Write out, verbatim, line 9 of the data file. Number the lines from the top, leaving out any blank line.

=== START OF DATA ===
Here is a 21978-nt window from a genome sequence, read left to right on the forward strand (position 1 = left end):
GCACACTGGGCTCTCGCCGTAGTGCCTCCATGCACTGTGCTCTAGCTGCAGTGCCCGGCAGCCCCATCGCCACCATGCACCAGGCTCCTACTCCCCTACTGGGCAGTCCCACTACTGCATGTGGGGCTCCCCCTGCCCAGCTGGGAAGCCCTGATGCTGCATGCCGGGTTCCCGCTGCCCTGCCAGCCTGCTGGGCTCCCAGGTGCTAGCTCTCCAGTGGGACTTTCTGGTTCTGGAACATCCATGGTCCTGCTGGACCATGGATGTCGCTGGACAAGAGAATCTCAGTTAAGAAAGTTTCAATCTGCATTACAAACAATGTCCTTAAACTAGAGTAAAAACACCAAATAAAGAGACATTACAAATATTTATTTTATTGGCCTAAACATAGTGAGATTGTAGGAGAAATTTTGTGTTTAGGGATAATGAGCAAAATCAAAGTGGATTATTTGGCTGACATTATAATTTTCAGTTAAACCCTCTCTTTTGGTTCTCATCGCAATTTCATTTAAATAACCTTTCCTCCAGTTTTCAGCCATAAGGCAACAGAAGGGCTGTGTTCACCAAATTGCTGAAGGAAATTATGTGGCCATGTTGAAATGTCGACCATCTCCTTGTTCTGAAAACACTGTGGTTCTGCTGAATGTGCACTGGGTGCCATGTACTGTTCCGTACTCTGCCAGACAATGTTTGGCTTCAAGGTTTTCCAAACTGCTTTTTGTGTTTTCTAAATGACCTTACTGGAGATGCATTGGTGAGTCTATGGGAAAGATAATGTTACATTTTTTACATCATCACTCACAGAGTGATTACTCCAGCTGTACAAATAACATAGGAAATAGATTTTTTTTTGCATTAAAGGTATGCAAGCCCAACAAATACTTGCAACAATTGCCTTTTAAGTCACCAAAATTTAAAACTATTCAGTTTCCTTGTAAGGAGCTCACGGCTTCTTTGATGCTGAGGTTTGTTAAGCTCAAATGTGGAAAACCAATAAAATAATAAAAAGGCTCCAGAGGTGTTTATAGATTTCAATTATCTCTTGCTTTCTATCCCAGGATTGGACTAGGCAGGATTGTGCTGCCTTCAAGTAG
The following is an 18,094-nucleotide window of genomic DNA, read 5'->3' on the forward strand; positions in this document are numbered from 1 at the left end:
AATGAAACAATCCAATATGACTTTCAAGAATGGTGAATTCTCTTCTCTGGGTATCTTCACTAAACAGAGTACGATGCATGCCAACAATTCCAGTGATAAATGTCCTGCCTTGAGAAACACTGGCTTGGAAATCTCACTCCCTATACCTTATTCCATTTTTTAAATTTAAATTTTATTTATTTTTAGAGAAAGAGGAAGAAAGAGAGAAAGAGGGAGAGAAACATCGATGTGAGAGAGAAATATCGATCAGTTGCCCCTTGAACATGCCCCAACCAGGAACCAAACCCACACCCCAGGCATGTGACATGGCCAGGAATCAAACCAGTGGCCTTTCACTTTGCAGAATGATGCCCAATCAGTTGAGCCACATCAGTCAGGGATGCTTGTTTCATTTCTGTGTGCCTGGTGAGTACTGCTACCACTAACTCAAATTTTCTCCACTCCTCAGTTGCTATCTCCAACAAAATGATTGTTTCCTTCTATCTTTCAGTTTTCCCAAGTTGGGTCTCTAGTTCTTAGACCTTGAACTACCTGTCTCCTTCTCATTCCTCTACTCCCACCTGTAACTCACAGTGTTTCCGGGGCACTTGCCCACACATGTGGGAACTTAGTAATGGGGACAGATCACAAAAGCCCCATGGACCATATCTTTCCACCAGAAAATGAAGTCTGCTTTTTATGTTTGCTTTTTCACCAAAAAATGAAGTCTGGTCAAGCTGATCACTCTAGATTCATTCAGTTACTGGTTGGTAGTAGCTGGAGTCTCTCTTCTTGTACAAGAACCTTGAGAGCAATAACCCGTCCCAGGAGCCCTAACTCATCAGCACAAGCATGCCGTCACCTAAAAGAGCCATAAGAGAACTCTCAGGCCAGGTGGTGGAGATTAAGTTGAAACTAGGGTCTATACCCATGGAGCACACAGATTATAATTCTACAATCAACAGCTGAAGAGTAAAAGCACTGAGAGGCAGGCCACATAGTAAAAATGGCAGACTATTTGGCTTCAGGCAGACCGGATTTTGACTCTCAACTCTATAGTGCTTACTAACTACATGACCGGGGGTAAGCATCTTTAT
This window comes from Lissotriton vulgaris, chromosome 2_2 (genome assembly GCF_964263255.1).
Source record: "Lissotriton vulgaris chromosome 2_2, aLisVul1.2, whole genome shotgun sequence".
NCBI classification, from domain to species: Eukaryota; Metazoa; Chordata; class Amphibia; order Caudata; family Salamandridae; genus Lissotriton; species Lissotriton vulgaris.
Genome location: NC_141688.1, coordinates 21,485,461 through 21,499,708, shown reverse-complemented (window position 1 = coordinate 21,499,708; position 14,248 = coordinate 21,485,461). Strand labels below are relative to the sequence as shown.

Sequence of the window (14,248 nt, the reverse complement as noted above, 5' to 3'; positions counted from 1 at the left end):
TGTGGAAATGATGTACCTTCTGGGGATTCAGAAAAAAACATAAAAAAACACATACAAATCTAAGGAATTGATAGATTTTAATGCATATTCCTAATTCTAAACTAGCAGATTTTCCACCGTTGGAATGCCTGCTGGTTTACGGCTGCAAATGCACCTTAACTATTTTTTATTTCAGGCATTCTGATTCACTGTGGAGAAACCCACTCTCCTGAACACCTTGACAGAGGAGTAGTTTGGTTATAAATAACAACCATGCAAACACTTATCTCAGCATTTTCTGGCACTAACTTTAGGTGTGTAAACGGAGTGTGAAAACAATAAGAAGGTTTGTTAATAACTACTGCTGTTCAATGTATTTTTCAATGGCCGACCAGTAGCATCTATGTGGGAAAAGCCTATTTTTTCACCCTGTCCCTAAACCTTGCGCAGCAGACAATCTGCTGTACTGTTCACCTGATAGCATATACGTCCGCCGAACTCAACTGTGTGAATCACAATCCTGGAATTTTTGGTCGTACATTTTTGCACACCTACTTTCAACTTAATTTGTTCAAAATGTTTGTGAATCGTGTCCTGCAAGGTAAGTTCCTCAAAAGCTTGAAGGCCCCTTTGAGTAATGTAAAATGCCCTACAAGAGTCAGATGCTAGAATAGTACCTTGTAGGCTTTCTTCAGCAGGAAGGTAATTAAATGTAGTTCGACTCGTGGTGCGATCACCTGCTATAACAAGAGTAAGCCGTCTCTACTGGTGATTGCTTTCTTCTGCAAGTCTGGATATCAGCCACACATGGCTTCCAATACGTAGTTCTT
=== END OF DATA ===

Sequence of the window (14,248 nt, the reverse complement as noted above, 5' to 3'; positions counted from 1 at the left end):